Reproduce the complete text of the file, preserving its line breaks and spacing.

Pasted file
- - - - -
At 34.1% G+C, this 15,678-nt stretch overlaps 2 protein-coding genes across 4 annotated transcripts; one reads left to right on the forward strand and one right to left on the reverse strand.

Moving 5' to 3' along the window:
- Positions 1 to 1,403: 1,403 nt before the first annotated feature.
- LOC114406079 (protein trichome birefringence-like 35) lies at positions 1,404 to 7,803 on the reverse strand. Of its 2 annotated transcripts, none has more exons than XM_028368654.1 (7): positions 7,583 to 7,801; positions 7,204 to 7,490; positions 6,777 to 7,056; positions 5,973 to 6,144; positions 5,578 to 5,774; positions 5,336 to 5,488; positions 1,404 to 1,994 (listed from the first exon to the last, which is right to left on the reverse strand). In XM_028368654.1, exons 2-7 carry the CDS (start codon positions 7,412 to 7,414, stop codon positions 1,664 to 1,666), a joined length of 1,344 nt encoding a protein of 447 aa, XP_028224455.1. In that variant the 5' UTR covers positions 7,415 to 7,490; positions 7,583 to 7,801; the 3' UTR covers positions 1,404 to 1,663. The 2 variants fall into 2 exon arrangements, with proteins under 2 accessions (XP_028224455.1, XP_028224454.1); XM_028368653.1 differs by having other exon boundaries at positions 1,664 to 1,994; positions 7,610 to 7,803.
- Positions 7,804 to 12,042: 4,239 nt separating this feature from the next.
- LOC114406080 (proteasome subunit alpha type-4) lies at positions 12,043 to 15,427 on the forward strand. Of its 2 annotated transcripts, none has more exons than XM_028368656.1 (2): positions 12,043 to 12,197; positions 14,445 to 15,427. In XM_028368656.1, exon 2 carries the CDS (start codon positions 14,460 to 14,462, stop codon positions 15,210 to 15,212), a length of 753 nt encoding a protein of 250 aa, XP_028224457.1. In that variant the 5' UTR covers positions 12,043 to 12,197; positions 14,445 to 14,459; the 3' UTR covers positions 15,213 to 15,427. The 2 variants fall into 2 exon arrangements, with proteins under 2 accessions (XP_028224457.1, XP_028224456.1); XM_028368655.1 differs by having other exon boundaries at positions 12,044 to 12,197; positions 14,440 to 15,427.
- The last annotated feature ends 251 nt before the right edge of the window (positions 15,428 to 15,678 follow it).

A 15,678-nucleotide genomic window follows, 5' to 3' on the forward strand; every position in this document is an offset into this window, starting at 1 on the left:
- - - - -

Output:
At 34.1% G+C, this 15,678-nt stretch overlaps 2 protein-coding genes across 4 annotated transcripts; one reads left to right on the forward strand and one right to left on the reverse strand.

Moving 5' to 3' along the window:
- Positions 1 to 1,403: 1,403 nt before the first annotated feature.
- LOC114406079 (protein trichome birefringence-like 35) lies at positions 1,404 to 7,803 on the reverse strand. Of its 2 annotated transcripts, none has more exons than XM_028368654.1 (7): positions 7,583 to 7,801; positions 7,204 to 7,490; positions 6,777 to 7,056; positions 5,973 to 6,144; positions 5,578 to 5,774; positions 5,336 to 5,488; positions 1,404 to 1,994 (listed from the first exon to the last, which is right to left on the reverse strand). In XM_028368654.1, exons 2-7 carry the CDS (start codon positions 7,412 to 7,414, stop codon positions 1,664 to 1,666), a joined length of 1,344 nt encoding a protein of 447 aa, XP_028224455.1. In that variant the 5' UTR covers positions 7,415 to 7,490; positions 7,583 to 7,801; the 3' UTR covers positions 1,404 to 1,663. The 2 variants fall into 2 exon arrangements, with proteins under 2 accessions (XP_028224455.1, XP_028224454.1); XM_028368653.1 differs by having other exon boundaries at positions 1,664 to 1,994; positions 7,610 to 7,803.
- Positions 7,804 to 12,042: 4,239 nt separating this feature from the next.
- LOC114406080 (proteasome subunit alpha type-4) lies at positions 12,043 to 15,427 on the forward strand. Of its 2 annotated transcripts, none has more exons than XM_028368656.1 (2): positions 12,043 to 12,197; positions 14,445 to 15,427. In XM_028368656.1, exon 2 carries the CDS (start codon positions 14,460 to 14,462, stop codon positions 15,210 to 15,212), a length of 753 nt encoding a protein of 250 aa, XP_028224457.1. In that variant the 5' UTR covers positions 12,043 to 12,197; positions 14,445 to 14,459; the 3' UTR covers positions 15,213 to 15,427. The 2 variants fall into 2 exon arrangements, with proteins under 2 accessions (XP_028224457.1, XP_028224456.1); XM_028368655.1 differs by having other exon boundaries at positions 12,044 to 12,197; positions 14,440 to 15,427.
- The last annotated feature ends 251 nt before the right edge of the window (positions 15,428 to 15,678 follow it).

A 15,678-nucleotide genomic window follows, 5' to 3' on the forward strand; every position in this document is an offset into this window, starting at 1 on the left: